Work from Home Internet

Internet Usage Statistics

Want to read more statistics about how Americans use their internet? Check out our 2022 Internet Usage Statistics here.

8. Slow internet disrupts remote workers

Bad internet connections have prevented 80% of remote workers from getting work done. Internet is a key component of working from home, so it’s a bit concerning that so many remote workers have been interrupted by internet trouble. One way to avoid having speed issues is to use a bandwidth tool to determine if your internet plan offers enough speed for your needs. If your internet plan ends up being too slow, you should look into upgrading to a faster provider.

9. Remote workers want their internet upgraded

While lagging internet can be annoying, cost can be a barrier to getting a speedier internet plan. 75% of remote workers say they would upgrade their internet plan if their employer provided them with a stipend, which would waive the financial pressure a bit.

10. Most remote workers think their employer should pay for their internet

While working from home is a cool job perk, 67% of remote workers think that their employer should cover their internet costs while they work from home. As remote work continues to gain popularity it’s likely that more companies will offer stipends as a way to attract employees and stay competitive in the job market.

For more information about ways to get better internet for working from home, check out this comprehensive guide.

Surprising Remote Work Confessions

While most remote work bad habits are what you’d expect, a few responses took us by surprise.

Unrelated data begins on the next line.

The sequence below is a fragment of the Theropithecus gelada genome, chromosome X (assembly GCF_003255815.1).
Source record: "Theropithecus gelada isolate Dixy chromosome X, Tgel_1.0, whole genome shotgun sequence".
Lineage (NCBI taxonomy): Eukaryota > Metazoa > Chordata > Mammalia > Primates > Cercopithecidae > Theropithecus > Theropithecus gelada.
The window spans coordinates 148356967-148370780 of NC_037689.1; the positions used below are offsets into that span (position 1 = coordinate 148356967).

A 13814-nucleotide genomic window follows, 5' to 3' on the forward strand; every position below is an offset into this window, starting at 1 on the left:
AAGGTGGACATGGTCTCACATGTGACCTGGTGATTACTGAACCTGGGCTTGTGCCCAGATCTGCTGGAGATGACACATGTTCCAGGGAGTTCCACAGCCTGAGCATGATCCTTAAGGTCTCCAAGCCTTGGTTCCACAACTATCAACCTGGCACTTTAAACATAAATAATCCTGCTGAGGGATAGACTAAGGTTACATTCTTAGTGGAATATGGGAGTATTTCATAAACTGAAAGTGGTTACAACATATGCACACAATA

Here are the three responses we were most surprised by:

11. 61% have spent the majority of a video call staring at themselves

According to our survey, 61% of remote workers have spent the majority of a video call just staring at themselves. Maybe this is why some people just prefer having cameras off?

12. 30% have been drunk or high during work

Though inadvisable, 30% of remote workers admitted they have been drunk or high during work. Interestingly, the survey also found that 54% suspect that a coworker has been drunk or high during work.

13. 50% of remote workers have worked while using the toilet

Half of remote workers have worked while using the toilet. This is an impressive level of dedication but concerning from a work-life balance perspective.


We used Pollfish to survey 1,000 Americans aged 18 and older who currently work or have worked from home. The results have a 4% margin of error.

Author -

Laura studied media arts at Boise State University and worked in social media management. As a Digital PR Specialist, she helps reach new communities who are interested in better, faster, and more secure internet connections. You can contact her for media requests, quotes, and interviews at

Editor - Rebecca Lee Armstrong

Rebecca Lee Armstrong has more than six years of experience writing about tech and the internet, with a specialty in hands-on testing. She started writing tech product and service reviews while finishing her BFA in creative writing at the University of Evansville and has found her niche writing about home networking, routers, and internet access at Her work has also been featured on Top Ten Reviews, MacSources, Windows Central, Android Central, Best Company, TechnoFAQ, and iMore.